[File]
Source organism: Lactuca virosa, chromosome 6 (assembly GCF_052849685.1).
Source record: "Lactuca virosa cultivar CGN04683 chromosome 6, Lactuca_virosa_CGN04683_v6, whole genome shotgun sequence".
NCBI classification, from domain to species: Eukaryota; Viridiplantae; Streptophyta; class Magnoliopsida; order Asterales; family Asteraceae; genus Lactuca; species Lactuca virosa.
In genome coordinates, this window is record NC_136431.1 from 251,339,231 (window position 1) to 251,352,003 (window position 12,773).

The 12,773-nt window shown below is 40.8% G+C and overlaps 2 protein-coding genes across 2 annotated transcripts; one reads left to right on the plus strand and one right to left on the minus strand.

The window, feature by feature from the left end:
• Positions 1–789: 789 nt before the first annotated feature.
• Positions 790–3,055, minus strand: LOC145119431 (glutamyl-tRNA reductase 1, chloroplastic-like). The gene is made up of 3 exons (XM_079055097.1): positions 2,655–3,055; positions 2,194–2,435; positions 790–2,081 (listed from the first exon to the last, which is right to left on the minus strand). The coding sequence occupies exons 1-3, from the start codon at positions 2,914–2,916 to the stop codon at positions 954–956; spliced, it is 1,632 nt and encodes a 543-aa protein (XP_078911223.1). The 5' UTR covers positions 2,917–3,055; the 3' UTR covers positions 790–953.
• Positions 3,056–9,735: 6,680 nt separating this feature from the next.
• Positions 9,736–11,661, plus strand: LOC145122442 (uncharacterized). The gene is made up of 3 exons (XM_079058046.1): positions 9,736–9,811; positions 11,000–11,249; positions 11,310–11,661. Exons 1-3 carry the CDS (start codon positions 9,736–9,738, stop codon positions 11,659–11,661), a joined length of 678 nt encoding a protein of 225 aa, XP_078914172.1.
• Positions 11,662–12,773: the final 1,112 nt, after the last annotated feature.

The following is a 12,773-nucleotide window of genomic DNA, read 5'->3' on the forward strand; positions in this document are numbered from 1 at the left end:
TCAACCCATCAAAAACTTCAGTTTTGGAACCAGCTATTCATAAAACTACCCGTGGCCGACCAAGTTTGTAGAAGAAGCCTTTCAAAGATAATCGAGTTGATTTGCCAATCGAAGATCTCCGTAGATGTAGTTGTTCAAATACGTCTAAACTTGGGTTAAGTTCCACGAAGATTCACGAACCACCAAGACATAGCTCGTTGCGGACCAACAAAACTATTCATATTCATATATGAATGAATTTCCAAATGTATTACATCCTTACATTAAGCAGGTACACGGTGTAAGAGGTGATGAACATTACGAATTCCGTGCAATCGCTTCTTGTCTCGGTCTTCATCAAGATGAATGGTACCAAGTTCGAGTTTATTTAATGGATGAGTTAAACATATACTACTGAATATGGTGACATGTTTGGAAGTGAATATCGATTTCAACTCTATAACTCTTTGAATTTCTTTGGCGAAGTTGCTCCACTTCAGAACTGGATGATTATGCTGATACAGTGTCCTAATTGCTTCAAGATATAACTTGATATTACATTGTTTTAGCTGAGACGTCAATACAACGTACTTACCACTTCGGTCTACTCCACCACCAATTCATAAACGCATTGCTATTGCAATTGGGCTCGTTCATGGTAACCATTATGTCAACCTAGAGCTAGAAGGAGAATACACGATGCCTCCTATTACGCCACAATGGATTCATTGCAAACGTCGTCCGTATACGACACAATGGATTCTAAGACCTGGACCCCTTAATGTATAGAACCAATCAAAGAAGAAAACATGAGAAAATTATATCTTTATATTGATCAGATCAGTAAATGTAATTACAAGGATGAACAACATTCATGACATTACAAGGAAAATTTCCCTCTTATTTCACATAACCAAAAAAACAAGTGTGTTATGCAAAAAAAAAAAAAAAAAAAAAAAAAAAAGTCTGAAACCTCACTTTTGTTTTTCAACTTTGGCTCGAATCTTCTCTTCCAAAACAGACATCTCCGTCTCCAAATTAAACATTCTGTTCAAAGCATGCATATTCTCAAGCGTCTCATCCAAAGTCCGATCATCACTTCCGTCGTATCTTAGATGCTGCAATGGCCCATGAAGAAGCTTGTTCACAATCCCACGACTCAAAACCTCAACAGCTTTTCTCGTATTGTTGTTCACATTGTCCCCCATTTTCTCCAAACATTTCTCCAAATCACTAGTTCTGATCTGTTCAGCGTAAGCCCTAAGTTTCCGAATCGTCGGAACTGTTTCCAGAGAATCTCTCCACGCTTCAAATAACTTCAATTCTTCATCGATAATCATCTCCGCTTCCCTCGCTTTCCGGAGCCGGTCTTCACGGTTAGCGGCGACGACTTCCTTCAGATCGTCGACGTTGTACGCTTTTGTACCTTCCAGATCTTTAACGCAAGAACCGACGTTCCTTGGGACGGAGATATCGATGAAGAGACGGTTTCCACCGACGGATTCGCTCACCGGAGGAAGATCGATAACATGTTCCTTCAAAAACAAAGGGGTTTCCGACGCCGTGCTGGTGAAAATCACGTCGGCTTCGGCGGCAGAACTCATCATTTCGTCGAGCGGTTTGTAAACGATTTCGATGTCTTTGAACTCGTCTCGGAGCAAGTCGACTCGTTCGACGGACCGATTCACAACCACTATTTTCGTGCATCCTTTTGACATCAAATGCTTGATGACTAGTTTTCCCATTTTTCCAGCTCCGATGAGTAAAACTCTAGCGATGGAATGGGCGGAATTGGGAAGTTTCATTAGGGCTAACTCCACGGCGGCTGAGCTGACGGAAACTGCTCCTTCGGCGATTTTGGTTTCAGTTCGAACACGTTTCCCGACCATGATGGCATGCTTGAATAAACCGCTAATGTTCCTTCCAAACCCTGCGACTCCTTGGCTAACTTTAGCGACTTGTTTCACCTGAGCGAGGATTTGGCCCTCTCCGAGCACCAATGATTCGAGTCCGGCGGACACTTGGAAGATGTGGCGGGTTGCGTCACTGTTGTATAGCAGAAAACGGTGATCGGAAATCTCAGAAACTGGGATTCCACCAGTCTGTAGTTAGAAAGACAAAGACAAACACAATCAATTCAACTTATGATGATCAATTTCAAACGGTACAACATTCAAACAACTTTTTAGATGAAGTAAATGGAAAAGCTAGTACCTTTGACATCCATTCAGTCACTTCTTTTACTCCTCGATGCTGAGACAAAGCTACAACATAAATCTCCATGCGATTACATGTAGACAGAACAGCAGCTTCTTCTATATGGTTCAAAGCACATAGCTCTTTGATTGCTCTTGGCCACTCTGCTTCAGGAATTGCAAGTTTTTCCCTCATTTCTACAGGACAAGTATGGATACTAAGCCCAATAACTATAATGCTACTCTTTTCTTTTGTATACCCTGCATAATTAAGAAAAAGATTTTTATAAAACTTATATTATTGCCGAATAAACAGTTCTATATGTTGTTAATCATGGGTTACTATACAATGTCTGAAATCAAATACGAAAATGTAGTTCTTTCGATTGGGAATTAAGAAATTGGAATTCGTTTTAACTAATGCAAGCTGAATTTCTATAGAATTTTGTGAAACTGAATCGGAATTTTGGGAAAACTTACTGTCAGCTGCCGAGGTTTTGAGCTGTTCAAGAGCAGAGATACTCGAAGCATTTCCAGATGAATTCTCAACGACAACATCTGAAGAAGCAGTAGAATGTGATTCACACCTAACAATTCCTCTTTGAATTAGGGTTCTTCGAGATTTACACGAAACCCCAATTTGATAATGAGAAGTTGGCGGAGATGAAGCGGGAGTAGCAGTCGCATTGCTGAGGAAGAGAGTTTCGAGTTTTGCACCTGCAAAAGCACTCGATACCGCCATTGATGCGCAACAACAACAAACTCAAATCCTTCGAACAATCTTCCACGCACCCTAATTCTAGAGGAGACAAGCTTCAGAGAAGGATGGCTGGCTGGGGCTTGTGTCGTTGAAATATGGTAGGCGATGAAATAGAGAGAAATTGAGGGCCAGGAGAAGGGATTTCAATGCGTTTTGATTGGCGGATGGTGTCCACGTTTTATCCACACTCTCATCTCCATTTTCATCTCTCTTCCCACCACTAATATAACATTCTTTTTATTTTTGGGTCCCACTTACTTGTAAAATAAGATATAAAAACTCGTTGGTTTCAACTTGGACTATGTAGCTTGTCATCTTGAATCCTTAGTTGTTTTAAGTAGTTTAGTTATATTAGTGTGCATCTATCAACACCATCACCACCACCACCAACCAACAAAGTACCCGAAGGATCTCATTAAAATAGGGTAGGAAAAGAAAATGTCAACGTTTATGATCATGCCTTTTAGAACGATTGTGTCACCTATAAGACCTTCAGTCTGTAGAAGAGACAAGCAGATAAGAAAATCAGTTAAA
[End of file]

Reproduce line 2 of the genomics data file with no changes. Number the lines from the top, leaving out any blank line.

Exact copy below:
Source record: "Lactuca virosa cultivar CGN04683 chromosome 6, Lactuca_virosa_CGN04683_v6, whole genome shotgun sequence".